Depth chart analysis: WR 

January, 9, 2013
1/09/13
10:00
AM ET
Over the next few weeks, WolverineNation will look at every position on the Michigan roster and give a depth chart analysis of each heading into the offseason.

For the second consecutive season, Michigan will enter a football season with some questions as to who, exactly, will catch the ball. Entering the 2012 season, with the graduation of Junior Hemingway, there were some options but few known quantities.

Entering next season, there once again are options, but even fewer players who have had past production on which to make a reliable projection.

To continue reading this article you must be an Insider

Season analysis: WRs/TEs 

November, 29, 2012
11/29/12
11:00
AM ET
ANN ARBOR, Mich. -- Michigan will continue its streak of not having a 1,000-yard receiver this season, but that doesn’t necessarily mean the Wolverines have struggled at the position.

While Mario Manningham was Michigan’s last 1,000-yard receiver in 2007 (1,174 yards), Michigan has seen inconsistent, but increased, production from receivers this season over last year.

Considering Michigan’s transition from a spread to a pro-style offense, that could be deemed as progress at a position where there were major questions entering the season.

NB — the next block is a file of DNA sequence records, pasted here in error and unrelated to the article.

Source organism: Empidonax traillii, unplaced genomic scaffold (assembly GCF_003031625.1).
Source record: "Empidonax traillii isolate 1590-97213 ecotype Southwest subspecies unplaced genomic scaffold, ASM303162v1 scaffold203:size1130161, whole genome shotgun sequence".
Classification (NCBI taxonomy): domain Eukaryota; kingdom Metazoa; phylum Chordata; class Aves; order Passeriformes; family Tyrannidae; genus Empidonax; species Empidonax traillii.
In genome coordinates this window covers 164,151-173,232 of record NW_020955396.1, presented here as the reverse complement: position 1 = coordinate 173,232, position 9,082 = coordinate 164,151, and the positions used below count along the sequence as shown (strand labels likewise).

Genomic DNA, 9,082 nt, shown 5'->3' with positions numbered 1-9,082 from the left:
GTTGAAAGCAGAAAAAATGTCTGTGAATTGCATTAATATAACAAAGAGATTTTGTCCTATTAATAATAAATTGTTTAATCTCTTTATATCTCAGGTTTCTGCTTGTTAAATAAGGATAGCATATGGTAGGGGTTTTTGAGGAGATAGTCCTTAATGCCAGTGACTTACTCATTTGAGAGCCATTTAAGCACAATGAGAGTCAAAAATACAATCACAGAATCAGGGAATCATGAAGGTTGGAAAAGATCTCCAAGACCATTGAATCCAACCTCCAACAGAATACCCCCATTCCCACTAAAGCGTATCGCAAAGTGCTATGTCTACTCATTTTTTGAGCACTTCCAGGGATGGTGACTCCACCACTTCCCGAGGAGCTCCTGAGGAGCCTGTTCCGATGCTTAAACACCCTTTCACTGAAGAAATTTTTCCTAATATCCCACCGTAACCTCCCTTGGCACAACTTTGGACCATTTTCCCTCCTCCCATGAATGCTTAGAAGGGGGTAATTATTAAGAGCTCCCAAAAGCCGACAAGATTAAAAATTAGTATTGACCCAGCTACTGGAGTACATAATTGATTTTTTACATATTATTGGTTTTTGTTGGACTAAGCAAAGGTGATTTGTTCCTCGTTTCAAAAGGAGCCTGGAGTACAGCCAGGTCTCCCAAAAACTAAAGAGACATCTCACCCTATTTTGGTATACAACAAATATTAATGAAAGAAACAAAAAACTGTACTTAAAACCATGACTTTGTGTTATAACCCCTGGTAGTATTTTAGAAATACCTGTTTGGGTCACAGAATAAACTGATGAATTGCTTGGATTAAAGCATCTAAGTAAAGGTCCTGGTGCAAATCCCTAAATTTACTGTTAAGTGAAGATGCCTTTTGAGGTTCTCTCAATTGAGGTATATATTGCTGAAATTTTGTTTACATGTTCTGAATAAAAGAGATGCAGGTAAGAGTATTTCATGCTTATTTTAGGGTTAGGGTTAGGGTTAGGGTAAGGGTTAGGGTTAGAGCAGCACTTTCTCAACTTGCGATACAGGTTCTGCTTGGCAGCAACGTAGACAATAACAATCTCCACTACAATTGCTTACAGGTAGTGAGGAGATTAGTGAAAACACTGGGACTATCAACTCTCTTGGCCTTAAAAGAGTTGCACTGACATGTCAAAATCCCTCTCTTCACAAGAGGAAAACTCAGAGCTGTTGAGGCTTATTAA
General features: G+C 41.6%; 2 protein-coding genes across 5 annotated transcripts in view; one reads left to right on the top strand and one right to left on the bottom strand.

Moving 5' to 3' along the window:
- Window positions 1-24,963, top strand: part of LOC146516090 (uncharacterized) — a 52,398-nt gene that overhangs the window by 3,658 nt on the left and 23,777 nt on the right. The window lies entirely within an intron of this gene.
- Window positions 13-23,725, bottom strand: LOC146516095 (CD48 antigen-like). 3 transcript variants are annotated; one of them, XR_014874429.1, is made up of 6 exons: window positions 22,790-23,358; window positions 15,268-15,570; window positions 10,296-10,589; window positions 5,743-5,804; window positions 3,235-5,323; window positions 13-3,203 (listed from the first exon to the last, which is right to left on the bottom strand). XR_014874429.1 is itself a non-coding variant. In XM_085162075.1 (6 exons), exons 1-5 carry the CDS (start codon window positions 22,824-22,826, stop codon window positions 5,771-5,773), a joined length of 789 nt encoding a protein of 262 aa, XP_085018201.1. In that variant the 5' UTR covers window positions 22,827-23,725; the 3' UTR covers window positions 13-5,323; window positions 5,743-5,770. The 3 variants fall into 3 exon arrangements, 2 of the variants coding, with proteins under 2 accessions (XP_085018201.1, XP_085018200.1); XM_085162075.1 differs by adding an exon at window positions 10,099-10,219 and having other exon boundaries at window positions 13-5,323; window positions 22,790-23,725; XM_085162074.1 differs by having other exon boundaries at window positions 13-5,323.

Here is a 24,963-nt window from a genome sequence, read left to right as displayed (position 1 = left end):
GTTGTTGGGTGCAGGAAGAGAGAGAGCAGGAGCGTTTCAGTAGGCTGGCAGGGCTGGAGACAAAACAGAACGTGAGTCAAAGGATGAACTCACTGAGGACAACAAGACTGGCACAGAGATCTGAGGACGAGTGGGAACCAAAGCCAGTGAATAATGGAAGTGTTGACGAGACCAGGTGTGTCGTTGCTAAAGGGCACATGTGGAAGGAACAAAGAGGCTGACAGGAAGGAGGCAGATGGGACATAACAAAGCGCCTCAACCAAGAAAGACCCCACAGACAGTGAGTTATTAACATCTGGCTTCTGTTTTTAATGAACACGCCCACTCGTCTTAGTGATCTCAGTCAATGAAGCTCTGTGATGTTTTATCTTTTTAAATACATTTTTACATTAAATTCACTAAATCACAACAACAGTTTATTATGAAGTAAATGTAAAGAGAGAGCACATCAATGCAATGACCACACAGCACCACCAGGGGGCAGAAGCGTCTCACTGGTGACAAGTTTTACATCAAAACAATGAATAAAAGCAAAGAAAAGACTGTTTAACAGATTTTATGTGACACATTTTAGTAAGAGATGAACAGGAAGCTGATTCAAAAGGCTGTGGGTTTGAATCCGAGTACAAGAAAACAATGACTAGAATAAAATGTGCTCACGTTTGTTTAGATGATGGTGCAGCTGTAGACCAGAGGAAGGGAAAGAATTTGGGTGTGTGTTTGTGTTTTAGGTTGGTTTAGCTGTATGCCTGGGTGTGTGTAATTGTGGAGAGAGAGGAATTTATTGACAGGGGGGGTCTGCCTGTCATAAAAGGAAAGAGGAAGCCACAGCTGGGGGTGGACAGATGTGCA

To continue reading this article you must be an Insider

DaMario Jones commits to Michigan 

October, 31, 2012
10/31/12
12:43
PM ET
Michigan has been searching for another wide receiver prospect in the 2013 class, and it seems that it has found that target. Wide receiver DaMario Jones (Westland, Mich./John Glenn) received an offer from the Wolverines on Tuesday and committed on the spot.

"It's one of the best things that has ever happened to me," he said. "I talked with the Coach [Brady] Hoke and Coach [Jeff] Hecklinski, and they asked me if I would like the opportunity to play there."

Jones said he had no hesitation on committing when he received the offer and let the coaches know right there that he would be a Wolverine.

To continue reading this article you must be an Insider

2013 WR Damario Jones going under radar 

October, 2, 2012
10/02/12
12:14
PM ET
Not every college coach can find every prospect, and there are situations where football players don't get the attention they should. That might be the case with 2013 wide receiver Damario Jones (Westland, Mich./John Glenn), who believes there is a reason why he hasn't yet landed a big-time offer.

"I'm suspecting that I might get some more offers, but as of now I think it's the underexposure due to me transferring," he said. "It hindered me to a certain degree, but once I started balling and going to camps, I think everything will work itself out as far as recruiting goes."

[+] EnlargeDamario Jones
Tom VanHaaren/ESPN.comDamario Jones camped at Michigan this summer and will visit Ann Arbor on Oct. 20.
Jones transferred from a school in New Jersey to John Glenn High School a little more than a year ago. This is now his second season with John Glenn, but he believes the transfer has hurt his exposure with college recruiters. Switching schools can often cause prospects to lose touch with coaches and the chances of earning a scholarship might lessen.

To continue reading this article you must be an Insider

SPONSORED HEADLINES

Appalachian State Upset: 7 Years Later
Seven years later, we revisit one of the greatest upsets in college football history.
VIDEO PLAYLIST video